I'm looking for the best practices of the use of color for elements in a responsive design which will be used on both desktops and mobile devices. I feel like there are three spectrums of thoughts:

On one end of the scale, some designers argue that color should only be used to indicate an element that the user can interact with, and that everything else that can not be interacted with should be grayscale.

On the other end of the scale, I see plenty of examples of websites that, for example, use the same blue for their links (which can be clicked) as they do with their header bar (which can not be clicked)

In the middle is something similar to Apple's iOS Human Interface Guidelines: "Consider choosing a key color to indicate interactivity and state." and "Avoid using the same color in both interactive and noninteractive elements."

Which of the above is best practice?

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2 Answers 2


Interactive elements should have affordance. Meaning, they should look like interactive elements. They should look like something you can push/click/tap. Color isn't the only factor when it comes to affordance. Borders, gradients, location, focus, whitespace and copy are all factor for affordance.

Making everything gray except for your interactive elements is just BS. How can you make a design with just gray colors?

Using the same color as other elements in your website can work if your interactive elements depend on other factors for affordance. Using the right border can easily make something look like a button.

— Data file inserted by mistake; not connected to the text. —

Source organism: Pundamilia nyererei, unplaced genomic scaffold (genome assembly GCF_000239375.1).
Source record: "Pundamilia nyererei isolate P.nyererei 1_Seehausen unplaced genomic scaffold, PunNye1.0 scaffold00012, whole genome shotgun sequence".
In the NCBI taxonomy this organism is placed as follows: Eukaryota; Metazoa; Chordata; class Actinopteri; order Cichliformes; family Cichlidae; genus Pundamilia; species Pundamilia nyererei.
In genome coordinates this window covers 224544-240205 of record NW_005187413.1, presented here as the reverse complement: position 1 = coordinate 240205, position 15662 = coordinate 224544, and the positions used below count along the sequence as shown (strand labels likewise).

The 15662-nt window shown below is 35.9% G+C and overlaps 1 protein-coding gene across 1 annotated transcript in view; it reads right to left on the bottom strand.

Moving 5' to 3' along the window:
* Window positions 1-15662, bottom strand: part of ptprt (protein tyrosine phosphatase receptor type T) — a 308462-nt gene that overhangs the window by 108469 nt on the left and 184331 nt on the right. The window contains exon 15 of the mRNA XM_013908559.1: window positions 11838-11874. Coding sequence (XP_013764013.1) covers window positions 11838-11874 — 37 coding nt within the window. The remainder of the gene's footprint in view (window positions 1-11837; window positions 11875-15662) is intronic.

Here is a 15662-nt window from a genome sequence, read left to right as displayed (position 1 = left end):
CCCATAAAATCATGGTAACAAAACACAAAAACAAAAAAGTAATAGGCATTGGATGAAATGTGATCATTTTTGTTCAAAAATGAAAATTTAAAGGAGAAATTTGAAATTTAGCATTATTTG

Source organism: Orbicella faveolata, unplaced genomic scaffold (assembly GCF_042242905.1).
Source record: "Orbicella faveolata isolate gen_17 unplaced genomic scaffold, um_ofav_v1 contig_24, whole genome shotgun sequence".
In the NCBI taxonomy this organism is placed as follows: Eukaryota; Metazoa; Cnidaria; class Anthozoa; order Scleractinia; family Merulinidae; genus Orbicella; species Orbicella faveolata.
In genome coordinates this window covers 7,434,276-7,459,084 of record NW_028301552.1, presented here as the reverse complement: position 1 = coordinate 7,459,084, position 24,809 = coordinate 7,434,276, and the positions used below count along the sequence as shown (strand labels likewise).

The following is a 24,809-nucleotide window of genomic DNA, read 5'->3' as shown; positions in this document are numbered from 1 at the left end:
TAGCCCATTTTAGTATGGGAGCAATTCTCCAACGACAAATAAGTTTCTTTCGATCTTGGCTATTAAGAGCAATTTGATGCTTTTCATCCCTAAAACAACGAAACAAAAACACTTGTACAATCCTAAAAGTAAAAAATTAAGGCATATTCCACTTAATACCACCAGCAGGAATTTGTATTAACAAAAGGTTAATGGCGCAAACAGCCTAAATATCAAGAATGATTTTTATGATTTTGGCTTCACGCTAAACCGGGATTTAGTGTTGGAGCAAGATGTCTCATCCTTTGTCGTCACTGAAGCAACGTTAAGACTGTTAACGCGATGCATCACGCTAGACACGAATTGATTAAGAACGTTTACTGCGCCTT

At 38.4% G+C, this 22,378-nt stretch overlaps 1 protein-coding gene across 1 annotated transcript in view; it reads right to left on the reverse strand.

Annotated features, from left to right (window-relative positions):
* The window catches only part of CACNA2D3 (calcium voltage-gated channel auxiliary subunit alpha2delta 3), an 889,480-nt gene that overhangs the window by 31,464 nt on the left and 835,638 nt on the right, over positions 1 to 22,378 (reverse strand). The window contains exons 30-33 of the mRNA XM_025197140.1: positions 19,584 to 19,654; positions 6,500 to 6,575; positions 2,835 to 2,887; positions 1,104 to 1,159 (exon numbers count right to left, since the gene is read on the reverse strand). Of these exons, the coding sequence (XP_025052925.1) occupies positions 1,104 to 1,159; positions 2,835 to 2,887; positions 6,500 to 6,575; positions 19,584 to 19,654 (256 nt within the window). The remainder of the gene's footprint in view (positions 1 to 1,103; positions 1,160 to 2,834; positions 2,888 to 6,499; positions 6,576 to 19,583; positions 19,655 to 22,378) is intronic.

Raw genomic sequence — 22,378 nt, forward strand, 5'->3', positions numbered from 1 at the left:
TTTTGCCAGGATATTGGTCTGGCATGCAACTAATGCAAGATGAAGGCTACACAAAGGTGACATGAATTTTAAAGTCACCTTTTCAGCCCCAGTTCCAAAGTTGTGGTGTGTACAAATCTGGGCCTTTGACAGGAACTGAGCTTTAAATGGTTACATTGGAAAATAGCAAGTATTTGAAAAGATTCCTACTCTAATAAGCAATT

Apple's guideline is meant for attracting focus towards the button by making it visually stand out.


Interactivity should be indicated by drawing on the user's experience of how real world objects behave. If you have everything grey except for buttons which are, say, green, how does the user know that a green flat rectangle is a button, but a grey flat rectangle isn’t? If the button “pops out” in some way reminiscent of a real world button, then the user will instantly understand the interactivity possible.

Another example of affordance that isn't related to colour is the application tile "rearrange mode" in both ios and windows phone. The fact that the tiles are now movable in this mode is nicely indicated by the way they wobble gently. If they used colour change in this situation I might not immediately understand I was in rearrange mode. If I entered this mode accidentally and didn't have this affordance it would be a frustrating experience.

You should also remember that while all interactive elements are equal, some are more equal than others. For example, a call to action button should have more visual weight that other controls, and some scenarios will have primary and secondary actions. Forcing uniformity will mean you are unable to deal with these nuances in your UI.

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